A rechargeable transport card (jiāotōng kǎ ) for the underground, buses and taxis is available from subway stations and kiosks.
Relying on buses (gōnggòng qìchē ) can be knuckle-gnawingly frustrating unless it’s a short hop; thick congestion often slows things to an infuriating crawl (average speed below 10km/h) where Běijīng creeps by in slow motion. The growth in bus lanes aims to speed things up. Getting a seat can verge on the physical, especially at rush hour. Běijīng’s Chinese-only bus routes on bus signs are fiendishly foreigner-unfriendly, although the name of the stop appears in pinyin.
Fares are typically Y1 or under depending on distance, although plusher, air-conditioned buses are more expensive. You generally pay the conductor once aboard the bus, rather than the driver.
Buses run 5am to 11pm daily or thereabouts, and stops are few and far between. It’s important to work out how many stops you need to go before boarding. If you can read Chinese, a useful publication (Y5) listing all the Běijīng bus lines is available from kiosks; alternatively, tourist maps of Běijīng illustrate some of the bus routes. If you work out how to combine bus and subway connections, the subway will speed up much of the trip.
Buses 1 to 124 cover the city core; 200- series are yèbān gōnggòng qìchē (night buses), while buses 300 to 501 are suburban lines.
Useful standard bus routes are:
1 Runs along Chang’an Jie, Jianguomenwai Dajie and Jianguomennei Dajie, passing Sihuizhan, Bawangfen, Yonganli, Dongdan, Xidan, Muxidi, Junshi Bowuguan, Gongzhufen and Maguanying along the way.
4 Runs along Chang’an Jie, Jianguomenwai Dajie and Jianguomennei Dajie: Gongzhufen, Junshi Bowuguan, Muxidi, Xidan, Tiananmen, Dongdan, Yonganli, Bawangfen and Sihuizhan.
5 Deshengmen, Dianmen, Beihai Park, Xihuamen, Zhongshan Park and Qianmen.
15 Beijing Zoo, Fuxingmen, Xidan, Hepingmen, Liulichang and Tianqiao.
20 Beijing South train station, Tianqiao, Qianmen, Wangfujing, Dongdan and Beijing train station.
44 (outer ring) Xinjiekou, Xizhimen train station, Fuchengmen, Fuxingmen, Changchunjie, Xuanwumen, Qianmen, Taijichang, Chongwenmen, Dongbianmen, Chaoyangmen, Dongzhimen, Andingmen, Deshengmen and Xinjiekou.
54 Beijing train station, Dongbianmen, Chongwenmen, Zhengyi Lu, Qianmen, Dashilar, Temple of Heaven, Yongdingmen and Haihutun.
103 Beijing train station, Dengshikou, China Art Gallery, Forbidden City (north entrance), Beihai Park, Fuchengmen and Beijing Zoo.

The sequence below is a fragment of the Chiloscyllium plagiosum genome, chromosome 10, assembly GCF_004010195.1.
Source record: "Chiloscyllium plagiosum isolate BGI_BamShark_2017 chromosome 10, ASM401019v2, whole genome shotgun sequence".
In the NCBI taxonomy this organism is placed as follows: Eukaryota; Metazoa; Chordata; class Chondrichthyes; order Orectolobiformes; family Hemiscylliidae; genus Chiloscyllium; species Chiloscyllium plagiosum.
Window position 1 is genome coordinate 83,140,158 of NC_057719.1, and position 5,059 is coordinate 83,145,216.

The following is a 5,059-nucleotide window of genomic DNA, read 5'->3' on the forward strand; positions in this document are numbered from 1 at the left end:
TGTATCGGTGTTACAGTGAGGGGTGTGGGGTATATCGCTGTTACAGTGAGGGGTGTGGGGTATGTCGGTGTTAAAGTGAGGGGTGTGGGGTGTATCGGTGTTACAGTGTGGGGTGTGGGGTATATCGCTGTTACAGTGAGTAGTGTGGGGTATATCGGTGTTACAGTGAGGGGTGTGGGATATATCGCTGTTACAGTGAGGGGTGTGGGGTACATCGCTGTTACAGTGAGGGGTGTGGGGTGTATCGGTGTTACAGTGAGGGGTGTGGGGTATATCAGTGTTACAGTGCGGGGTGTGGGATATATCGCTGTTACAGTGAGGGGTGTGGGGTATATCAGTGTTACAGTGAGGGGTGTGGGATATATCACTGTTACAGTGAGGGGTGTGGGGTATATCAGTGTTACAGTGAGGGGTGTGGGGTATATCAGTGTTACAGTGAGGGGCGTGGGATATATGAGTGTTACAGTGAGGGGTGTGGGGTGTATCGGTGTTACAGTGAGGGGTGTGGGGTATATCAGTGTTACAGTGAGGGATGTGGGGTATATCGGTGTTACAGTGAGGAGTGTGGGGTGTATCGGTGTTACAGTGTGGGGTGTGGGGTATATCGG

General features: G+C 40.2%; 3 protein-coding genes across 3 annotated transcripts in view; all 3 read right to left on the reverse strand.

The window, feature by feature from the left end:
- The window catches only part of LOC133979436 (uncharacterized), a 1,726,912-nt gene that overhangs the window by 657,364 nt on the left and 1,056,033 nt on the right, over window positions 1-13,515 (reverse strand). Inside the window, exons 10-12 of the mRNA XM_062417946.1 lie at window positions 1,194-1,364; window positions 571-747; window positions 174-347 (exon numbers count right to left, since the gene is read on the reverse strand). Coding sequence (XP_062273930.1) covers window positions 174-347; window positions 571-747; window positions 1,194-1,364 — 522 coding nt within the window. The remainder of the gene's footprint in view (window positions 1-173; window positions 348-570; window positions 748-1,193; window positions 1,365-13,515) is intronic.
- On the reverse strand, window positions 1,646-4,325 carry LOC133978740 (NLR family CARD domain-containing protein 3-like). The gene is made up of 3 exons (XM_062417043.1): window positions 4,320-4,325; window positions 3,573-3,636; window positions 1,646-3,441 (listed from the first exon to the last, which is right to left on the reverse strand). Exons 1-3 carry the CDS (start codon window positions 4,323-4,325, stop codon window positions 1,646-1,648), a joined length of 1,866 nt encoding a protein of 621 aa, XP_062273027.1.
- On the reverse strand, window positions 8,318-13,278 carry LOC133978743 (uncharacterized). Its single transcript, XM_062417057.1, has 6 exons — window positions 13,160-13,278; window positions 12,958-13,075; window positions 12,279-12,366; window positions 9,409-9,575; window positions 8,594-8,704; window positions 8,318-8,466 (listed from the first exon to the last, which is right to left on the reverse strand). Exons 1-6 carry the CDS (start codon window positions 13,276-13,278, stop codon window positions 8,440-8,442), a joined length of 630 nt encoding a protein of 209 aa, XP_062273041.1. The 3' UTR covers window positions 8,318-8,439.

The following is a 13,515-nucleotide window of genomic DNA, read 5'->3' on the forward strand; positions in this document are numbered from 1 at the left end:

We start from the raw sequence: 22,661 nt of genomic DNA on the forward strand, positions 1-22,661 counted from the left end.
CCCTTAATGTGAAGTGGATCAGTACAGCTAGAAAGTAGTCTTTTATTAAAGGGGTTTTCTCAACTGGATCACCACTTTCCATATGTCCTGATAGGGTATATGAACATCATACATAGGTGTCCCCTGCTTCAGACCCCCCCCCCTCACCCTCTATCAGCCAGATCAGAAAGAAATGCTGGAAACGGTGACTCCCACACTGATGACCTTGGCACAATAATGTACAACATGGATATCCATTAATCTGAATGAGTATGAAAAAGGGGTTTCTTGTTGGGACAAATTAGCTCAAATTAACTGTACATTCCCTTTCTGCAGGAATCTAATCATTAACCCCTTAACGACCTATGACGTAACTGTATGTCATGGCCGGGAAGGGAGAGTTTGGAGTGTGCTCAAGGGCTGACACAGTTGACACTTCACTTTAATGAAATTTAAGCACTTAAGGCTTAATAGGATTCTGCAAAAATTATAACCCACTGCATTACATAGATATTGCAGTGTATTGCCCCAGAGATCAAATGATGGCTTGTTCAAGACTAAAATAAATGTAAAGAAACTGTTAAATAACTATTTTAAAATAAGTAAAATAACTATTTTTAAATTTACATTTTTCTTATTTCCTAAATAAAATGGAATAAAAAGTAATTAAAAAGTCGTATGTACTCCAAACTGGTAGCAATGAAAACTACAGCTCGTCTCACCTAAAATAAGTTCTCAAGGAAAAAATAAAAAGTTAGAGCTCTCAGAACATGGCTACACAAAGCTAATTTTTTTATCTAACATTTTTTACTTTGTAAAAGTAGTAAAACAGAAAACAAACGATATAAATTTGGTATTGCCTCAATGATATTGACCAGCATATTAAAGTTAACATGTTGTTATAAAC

332 Beijing Zoo, Weigongcun, Renmin Daxue, Zhongguancun, Haidian, Beijing University and Summer Palace.
Special double-decker buses 1 to 8 run in a circle around the city centre and are slightly more expensive, but spare you the traumas of normal public buses and you should get a seat.
Before the Olympic Games, foreign visitors were effectively barred from driving in Běijīng. Only residents who have lived in Běijīng for one year could apply and licence application procedures took a month to process. Such draconian restrictions were to be lifted for the Olympic Games, but may have been reinstalled. Check with Hertz (800-8108 833) for the latest news. Taxis are cheap and hiring a driver is a proposition, which can be arranged through Hertz (from Y520 per day), at major hotels, CITS (6515 8587) or other travel agencies.
Běijīng’s Capital Airport is 27km from the centre of town or about 30 minutes to one hour by car depending on traffic.
The newly opened Airport Line light-rail link (Y25, first/last train to airport 6.30am/10.30pm, first/last train from airport 6.30am/11.05pm) runs every 15 minutes, connecting Capital Airport with Line 2 of the underground system at Dongzhimen.
Numerous buses also run to and from the airport. Almost any bus that gets you into town will probably do; then you can hop in a taxi and speed to a hotel or link up with the underground system.
Several express bus routes (6459 4375 or 6459 4376) run regularly to Běijīng every 10 to 15 minutes during operating hours. Tickets on all lines are Y16. Line 3 (first/last bus from Capital Airport 7.30am/last flight, first/last bus from Beijing train station 5.30am/9pm) is the most popular with travellers, running to the Beijing International Hotel and Beijing train station via Chaoyangmen. Line 2 (first/last bus from Capital Airport 7am/last flight, first/last bus from Aviation Building 5.30am/9pm) runs to the Aviation Building in Xidan, via Dongzhimen. Line 1 (first/last bus from Capital Airport 7am/11pm, first last bus from Fangzhuang 5.30am/11pm) runs to Fangzhuang, via Dabeiyao, where you can get onto the subway Line 1 at Guomao. Check that your bus runs to the correct terminal.